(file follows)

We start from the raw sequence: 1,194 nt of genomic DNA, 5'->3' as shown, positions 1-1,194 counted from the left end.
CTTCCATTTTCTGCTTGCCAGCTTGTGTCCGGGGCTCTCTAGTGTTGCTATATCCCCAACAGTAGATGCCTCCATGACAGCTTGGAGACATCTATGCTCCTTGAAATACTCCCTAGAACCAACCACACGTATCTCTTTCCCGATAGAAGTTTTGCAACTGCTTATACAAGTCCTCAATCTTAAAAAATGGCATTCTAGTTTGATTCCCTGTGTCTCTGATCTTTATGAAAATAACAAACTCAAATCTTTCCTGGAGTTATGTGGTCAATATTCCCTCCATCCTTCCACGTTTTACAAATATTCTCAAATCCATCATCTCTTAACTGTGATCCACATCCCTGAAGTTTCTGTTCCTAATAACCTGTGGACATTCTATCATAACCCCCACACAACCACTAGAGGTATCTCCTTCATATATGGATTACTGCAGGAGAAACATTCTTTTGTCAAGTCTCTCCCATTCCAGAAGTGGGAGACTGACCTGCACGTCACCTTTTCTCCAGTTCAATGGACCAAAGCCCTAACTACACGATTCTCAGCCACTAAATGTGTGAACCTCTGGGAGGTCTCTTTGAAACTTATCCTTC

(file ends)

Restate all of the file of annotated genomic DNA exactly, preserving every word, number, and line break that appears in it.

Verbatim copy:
We start from the raw sequence: 1,194 nt of genomic DNA, 5'->3' as shown, positions 1-1,194 counted from the left end.
CTTCCATTTTCTGCTTGCCAGCTTGTGTCCGGGGCTCTCTAGTGTTGCTATATCCCCAACAGTAGATGCCTCCATGACAGCTTGGAGACATCTATGCTCCTTGAAATACTCCCTAGAACCAACCACACGTATCTCTTTCCCGATAGAAGTTTTGCAACTGCTTATACAAGTCCTCAATCTTAAAAAATGGCATTCTAGTTTGATTCCCTGTGTCTCTGATCTTTATGAAAATAACAAACTCAAATCTTTCCTGGAGTTATGTGGTCAATATTCCCTCCATCCTTCCACGTTTTACAAATATTCTCAAATCCATCATCTCTTAACTGTGATCCACATCCCTGAAGTTTCTGTTCCTAATAACCTGTGGACATTCTATCATAACCCCCACACAACCACTAGAGGTATCTCCTTCATATATGGATTACTGCAGGAGAAACATTCTTTTGTCAAGTCTCTCCCATTCCAGAAGTGGGAGACTGACCTGCACGTCACCTTTTCTCCAGTTCAATGGACCAAAGCCCTAACTACACGATTCTCAGCCACTAAATGTGTGAACCTCTGGGAGGTCTCTTTGAAACTTATCCTTC